Iraq delays parliament sitting

A long-awaited session of Iraq's parliament will not convene as planned on Monday as wrangling continues over the formation of a new government, the speaker of the Iraqi parliament has said.

    There are calls for al-Jaafari to step aside

    Adnan Pachachi said the session had been delayed to allow political groups more time to agree on key government posts.

     

    The move comes a day after

    Shia politicians suggested a formula to replace their nominee for prime minister to break the deadlock over a new unity government.

     

    Two Shia officials, speaking on condition of anonymity because of the sensitivity of the discussions, said on Satuday the formula called for Ibrahim al-Jaafari, the prime minister, to step aside in favour of another candidate from his Dawa party.

    In return, the biggest Shia party, the Supreme Council for the Islamic Revolution in Iraq, would not push one of Iraq's vice-presidents, Adil Abdul-Mahdi, for the post, the officials said.

    It was unclear whether al-Jaafari had signed off on the plan, and it appeared there was no agreement even among Dawa on a replacement.

    Al-Jaafari defeated Abdul-Mahdi for the nomination in a vote among Shia lawmakers in February and has refused to step down.

    Pressure for resolution

    Sunni and Kurdish opposition to al-Jaafari has stalled efforts to form a unity government four months after parliamentary elections.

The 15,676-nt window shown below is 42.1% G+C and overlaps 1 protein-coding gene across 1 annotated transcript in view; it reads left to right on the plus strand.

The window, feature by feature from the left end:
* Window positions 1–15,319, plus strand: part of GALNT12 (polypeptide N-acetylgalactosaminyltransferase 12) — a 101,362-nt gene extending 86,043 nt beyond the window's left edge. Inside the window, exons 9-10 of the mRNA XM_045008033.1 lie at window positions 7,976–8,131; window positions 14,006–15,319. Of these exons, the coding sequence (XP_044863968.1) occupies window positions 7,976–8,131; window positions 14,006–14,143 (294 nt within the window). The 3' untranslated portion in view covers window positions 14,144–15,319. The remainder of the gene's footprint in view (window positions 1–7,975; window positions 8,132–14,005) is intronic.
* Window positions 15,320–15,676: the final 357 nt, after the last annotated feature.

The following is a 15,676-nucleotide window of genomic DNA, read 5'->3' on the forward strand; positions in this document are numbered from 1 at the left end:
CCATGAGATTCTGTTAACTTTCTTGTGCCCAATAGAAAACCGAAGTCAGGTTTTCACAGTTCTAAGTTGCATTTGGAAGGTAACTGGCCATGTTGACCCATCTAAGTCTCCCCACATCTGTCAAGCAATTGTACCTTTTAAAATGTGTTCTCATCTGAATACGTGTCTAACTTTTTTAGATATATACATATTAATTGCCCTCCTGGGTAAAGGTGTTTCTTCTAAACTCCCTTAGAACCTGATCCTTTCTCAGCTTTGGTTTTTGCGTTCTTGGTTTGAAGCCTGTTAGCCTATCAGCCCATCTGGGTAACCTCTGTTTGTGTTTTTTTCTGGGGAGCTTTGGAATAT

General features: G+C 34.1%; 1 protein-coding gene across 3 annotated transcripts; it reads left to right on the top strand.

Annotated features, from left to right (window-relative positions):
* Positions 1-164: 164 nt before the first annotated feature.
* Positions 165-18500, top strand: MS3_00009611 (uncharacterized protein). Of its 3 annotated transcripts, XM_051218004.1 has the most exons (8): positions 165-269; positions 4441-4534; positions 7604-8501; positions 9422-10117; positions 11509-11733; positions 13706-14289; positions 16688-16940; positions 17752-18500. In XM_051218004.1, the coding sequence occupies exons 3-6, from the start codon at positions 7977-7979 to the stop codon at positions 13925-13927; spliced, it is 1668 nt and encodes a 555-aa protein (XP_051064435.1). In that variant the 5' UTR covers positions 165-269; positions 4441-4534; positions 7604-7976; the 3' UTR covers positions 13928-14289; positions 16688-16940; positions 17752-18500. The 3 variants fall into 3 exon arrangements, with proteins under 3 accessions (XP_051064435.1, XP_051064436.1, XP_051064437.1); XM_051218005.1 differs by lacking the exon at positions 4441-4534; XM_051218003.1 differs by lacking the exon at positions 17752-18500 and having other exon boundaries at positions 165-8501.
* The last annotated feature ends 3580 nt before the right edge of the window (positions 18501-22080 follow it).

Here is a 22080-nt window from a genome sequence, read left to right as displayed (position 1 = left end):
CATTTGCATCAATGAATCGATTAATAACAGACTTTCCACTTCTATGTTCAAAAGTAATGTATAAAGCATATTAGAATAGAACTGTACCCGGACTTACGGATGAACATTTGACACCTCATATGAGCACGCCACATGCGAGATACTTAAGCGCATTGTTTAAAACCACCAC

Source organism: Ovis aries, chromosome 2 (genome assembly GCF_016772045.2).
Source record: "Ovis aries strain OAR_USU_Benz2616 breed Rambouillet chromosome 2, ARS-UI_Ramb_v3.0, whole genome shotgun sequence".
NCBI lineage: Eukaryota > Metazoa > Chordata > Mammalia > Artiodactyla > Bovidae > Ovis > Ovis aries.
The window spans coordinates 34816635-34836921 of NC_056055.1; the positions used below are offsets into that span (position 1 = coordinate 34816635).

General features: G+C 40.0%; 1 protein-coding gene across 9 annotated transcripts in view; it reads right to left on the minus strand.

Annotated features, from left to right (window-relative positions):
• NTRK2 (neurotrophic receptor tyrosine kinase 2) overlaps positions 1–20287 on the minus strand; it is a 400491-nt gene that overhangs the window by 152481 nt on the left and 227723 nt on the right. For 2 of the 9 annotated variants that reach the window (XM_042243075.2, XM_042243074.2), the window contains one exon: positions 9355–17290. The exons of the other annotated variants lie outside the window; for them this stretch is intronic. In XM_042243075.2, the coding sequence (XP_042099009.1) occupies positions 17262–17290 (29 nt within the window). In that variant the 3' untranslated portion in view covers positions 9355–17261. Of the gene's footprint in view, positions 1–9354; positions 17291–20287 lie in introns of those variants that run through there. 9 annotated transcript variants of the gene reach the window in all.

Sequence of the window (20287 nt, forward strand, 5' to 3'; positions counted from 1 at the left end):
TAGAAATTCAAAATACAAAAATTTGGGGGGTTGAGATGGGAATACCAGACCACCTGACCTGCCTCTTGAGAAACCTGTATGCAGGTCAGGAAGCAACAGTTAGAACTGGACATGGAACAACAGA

Shia officials are under pressure from the Americans, the British and the Shia clerical hierarchy to resolve the premiership issue so a government can take power.

    Iraqis in Basra demonstrate in
    support of al-Jaafari (file)

    On Friday, representatives of the main political blocs agreed to create a six-member committee to choose names of candidates for the posts of president, vice president and prime minister, said Mahmoud Othman, a Kurdish elder statesman.

    There had been plans for the committee to present this candidate list to heads of each political bloc in the hope of having an agreed list before parliament sat.

    Attacks continue

    Meanwhile, violence has continued across Iraq, with at least 17 dead in two car bombings and a bus shooting.

    In the worst incident, at least eight people were killed after a car bomb exploded near a market in Mahmudiya, south of Baghdad, police sources said.

    US forces also killed five suspected militants in a raid southwest of the capital, Baghdad.

    One woman died and three women and a child were injured in the raid in Yusifiyah.

    A British soldier also died on Saturday from injuries sustained in a roadside bomb attack in the southern city of Basra, the UK ministry of defence said.

    SOURCE: Agencies


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